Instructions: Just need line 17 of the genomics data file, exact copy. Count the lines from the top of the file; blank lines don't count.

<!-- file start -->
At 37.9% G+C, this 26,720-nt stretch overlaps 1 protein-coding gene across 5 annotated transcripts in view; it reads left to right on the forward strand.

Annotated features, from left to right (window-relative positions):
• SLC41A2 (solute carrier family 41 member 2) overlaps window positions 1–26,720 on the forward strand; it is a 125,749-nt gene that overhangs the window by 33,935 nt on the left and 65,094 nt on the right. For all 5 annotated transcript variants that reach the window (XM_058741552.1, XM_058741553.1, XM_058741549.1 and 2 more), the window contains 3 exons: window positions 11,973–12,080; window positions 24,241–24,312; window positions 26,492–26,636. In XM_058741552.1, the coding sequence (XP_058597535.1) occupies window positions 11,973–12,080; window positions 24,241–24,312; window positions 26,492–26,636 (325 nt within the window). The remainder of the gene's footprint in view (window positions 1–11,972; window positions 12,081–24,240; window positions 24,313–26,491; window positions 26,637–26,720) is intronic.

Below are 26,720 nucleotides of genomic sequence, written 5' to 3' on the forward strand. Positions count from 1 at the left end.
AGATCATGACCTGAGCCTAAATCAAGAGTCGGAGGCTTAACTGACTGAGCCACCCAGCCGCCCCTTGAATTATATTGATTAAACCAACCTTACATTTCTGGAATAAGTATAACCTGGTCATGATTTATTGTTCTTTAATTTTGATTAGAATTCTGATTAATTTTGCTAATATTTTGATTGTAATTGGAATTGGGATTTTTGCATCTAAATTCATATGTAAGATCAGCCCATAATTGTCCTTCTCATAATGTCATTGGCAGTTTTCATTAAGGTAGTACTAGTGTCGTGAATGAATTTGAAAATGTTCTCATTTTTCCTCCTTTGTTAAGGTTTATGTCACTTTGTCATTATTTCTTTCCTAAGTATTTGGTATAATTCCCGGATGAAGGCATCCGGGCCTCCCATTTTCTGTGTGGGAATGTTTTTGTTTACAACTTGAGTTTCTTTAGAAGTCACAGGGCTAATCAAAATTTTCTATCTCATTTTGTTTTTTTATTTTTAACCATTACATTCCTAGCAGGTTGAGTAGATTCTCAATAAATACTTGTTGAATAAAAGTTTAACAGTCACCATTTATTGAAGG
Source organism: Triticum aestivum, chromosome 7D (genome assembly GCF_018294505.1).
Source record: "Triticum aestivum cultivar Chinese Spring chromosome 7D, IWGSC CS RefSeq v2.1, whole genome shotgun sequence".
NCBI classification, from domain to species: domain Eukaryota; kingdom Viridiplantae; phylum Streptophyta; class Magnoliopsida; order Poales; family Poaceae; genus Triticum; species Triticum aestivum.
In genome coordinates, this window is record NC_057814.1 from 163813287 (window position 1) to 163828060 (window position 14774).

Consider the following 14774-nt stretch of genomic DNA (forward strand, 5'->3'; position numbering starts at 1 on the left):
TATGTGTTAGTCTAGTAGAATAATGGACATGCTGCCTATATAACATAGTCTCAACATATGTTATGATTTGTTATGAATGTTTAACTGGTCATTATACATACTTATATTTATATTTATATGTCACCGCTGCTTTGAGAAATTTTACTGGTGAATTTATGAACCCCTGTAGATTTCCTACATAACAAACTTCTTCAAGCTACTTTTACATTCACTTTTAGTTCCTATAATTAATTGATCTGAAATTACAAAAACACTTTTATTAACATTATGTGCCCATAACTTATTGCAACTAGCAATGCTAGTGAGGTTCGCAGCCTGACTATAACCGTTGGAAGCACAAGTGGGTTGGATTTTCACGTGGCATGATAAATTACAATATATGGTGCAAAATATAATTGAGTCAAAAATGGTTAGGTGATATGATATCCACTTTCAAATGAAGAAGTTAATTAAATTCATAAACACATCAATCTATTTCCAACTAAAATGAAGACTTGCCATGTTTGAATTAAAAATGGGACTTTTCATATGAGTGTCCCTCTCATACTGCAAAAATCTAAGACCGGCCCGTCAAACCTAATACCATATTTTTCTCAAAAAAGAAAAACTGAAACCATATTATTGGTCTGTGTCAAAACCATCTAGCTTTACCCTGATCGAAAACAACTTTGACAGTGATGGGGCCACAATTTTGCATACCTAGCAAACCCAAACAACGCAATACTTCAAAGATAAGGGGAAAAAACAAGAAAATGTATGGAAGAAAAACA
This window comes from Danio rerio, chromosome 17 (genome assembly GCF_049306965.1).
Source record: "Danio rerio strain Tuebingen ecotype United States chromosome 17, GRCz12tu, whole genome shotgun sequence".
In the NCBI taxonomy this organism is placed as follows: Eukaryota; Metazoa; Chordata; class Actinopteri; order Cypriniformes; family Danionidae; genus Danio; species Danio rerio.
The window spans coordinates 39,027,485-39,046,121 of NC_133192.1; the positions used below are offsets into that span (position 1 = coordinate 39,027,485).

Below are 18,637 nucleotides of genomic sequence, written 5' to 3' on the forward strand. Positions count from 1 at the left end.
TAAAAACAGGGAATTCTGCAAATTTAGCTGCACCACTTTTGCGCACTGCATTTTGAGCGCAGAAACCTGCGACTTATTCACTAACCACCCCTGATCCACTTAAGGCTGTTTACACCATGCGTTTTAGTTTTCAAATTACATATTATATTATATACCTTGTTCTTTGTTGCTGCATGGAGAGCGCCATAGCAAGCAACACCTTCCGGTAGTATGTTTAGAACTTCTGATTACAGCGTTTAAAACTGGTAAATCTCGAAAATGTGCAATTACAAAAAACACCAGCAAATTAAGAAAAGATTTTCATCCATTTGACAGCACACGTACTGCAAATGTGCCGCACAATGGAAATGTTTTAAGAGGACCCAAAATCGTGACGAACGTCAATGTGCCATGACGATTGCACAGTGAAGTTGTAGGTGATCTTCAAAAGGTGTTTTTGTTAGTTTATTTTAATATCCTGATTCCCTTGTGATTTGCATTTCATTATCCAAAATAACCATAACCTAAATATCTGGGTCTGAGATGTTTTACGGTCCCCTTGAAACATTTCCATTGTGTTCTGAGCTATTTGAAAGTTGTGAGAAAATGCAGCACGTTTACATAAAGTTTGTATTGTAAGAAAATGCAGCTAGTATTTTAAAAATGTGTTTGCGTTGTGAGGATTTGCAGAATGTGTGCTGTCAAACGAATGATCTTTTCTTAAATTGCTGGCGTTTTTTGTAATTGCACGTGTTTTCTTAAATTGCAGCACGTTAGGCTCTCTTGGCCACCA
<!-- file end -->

TAAAAACAGGGAATTCTGCAAATTTAGCTGCACCACTTTTGCGCACTGCATTTTGAGCGCAGAAACCTGCGACTTATTCACTAACCACCCCTGATCCACTTAAGGCTGTTTACACCATGCGTTTTAGTTTTCAAATTACATATTATATTATATACCTTGTTCTTTGTTGCTGCATGGAGAGCGCCATAGCAAGCAACACCTTCCGGTAGTATGTTTAGAACTTCTGATTACAGCGTTTAAAACTGGTAAATCTCGAAAATGTGCAATTACAAAAAACACCAGCAAATTAAGAAAAGATTTTCATCCATTTGACAGCACACGTACTGCAAATGTGCCGCACAATGGAAATGTTTTAAGAGGACCCAAAATCGTGACGAACGTCAATGTGCCATGACGATTGCACAGTGAAGTTGTAGGTGATCTTCAAAAGGTGTTTTTGTTAGTTTATTTTAATATCCTGATTCCCTTGTGATTTGCATTTCATTATCCAAAATAACCATAACCTAAATATCTGGGTCTGAGATGTTTTACGGTCCCCTTGAAACATTTCCATTGTGTTCTGAGCTATTTGAAAGTTGTGAGAAAATGCAGCACGTTTACATAAAGTTTGTATTGTAAGAAAATGCAGCTAGTATTTTAAAAATGTGTTTGCGTTGTGAGGATTTGCAGAATGTGTGCTGTCAAACGAATGATCTTTTCTTAAATTGCTGGCGTTTTTTGTAATTGCACGTGTTTTCTTAAATTGCAGCACGTTAGGCTCTCTTGGCCACCA